Distrustful, argumentative, creative and highly competitive, Michelangelo Buonarroti was a sculptor of genius. Ross King's awe-inspiring book Michelangelo And The Pope's Ceiling tells the story how this genius sculptor created one of the greatest treasures of The Renaissance, the ceiling frescos of the Sistine Chapel. King draws a written and interesting portrait of Michelangelo that includes family, his fellow artists, his chaotic life and times in a thirty-one chapter book. As King points out in his research in this book, not everything is heard about Michelangelo's life beyond the Sistine chapel. Such as the image of the solitary artist, lying on his back on scaffold, paint dripping onto his face, is a misinterpretation.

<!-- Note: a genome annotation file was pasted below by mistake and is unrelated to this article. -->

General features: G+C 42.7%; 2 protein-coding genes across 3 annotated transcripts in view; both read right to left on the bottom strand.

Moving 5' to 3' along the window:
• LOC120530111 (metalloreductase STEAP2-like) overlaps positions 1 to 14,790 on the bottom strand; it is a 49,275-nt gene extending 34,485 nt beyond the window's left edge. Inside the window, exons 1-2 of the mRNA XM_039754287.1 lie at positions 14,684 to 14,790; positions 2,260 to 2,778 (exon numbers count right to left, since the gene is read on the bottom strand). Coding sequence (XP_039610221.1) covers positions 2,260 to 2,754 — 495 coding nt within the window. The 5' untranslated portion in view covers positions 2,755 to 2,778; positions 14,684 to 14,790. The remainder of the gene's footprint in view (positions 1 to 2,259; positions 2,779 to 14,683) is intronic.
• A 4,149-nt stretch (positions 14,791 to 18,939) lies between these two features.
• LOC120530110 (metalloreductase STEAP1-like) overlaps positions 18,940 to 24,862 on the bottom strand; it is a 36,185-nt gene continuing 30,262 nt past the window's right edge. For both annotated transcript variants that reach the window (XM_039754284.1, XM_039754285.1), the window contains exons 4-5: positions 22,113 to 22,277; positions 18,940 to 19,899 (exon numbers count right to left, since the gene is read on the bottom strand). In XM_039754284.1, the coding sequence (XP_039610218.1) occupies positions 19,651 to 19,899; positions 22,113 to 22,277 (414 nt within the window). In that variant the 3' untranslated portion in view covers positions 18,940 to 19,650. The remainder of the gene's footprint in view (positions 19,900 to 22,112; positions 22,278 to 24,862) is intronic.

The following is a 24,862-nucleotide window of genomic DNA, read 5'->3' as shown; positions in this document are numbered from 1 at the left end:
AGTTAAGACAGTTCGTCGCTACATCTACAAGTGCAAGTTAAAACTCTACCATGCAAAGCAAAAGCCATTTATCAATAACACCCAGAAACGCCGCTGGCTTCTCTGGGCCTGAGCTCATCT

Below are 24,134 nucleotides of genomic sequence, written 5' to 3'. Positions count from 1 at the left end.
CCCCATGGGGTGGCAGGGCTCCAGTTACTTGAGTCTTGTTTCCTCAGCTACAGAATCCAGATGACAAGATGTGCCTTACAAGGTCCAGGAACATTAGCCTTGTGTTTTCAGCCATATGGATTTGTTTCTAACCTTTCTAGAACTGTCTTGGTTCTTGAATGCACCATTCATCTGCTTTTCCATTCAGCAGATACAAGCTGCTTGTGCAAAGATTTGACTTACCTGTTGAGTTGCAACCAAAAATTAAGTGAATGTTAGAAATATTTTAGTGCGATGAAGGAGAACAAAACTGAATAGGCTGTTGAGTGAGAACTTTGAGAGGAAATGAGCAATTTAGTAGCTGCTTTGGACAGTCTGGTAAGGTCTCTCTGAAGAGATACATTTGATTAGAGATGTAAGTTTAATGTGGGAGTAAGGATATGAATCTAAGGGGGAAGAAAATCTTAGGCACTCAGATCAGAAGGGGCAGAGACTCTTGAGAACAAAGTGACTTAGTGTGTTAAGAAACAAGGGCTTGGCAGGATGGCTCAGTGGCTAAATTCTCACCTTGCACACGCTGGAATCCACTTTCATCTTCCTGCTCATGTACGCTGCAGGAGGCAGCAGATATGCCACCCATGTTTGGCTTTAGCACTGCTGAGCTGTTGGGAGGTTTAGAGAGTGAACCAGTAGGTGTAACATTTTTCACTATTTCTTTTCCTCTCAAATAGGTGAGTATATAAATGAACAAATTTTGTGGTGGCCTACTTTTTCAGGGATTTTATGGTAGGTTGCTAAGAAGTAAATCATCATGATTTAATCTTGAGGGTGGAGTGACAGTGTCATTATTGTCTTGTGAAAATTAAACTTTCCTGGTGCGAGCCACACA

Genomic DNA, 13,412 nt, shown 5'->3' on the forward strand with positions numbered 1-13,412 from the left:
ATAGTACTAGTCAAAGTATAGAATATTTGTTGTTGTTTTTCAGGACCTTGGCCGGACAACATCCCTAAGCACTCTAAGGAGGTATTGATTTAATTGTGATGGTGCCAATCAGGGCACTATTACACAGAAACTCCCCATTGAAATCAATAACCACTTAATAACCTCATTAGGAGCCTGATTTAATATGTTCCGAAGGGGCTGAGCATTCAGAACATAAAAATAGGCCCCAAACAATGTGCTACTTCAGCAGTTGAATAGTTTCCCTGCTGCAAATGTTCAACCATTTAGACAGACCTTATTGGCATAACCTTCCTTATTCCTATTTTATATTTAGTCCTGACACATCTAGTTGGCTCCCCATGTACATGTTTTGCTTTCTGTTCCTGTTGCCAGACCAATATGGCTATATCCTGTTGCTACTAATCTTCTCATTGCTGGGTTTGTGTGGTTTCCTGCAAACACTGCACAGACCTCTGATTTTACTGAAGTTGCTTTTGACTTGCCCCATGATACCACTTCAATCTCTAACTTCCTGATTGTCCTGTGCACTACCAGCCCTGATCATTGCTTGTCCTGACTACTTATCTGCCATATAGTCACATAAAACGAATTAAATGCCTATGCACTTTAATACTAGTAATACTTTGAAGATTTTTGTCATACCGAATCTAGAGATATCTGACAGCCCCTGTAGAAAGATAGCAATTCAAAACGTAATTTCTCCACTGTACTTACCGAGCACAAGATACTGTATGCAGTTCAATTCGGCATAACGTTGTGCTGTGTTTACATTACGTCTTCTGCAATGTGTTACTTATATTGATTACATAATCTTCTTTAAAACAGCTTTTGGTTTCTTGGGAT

One of these misinterpretations comes from the all-important work before the Sistine Chapel project. Pope Julius II acquired Michelangelo to build in Carrara marble his tomb, unfortunately, this never happened and Michelangelo was assigned to the job of the Sistine Chapel. The majority of people know Michelangelo for the Sistine Chapel, not knowing that in disgrace Michelangelo lost his bid to build a magnificent tomb for Pope Julius II. King notes that this failure to build the tomb was by the doing of Donato Bramante. Bramante is a great friend of Leonardo da Vinci, da Vinci and Bramante shared an enjoyment in being architects. Bramante was the key component to architecting the Sistine Chapel, he also is the one that gives a suggestion that Michelangelo should be put to work on the ceiling well knowing that Michelangelo was not a fresco artist. As for family, King uses vivid description between Michelangelo and his two brothers that were untalented compared to their older brother Michelangelo. Stories of the two brothers asking Michelangelo to find work for them in Rome always bother him at awkward moments during his work on the ceiling. King refers to Michelangelo's use of sickness brought on by the plague to get rid of family...
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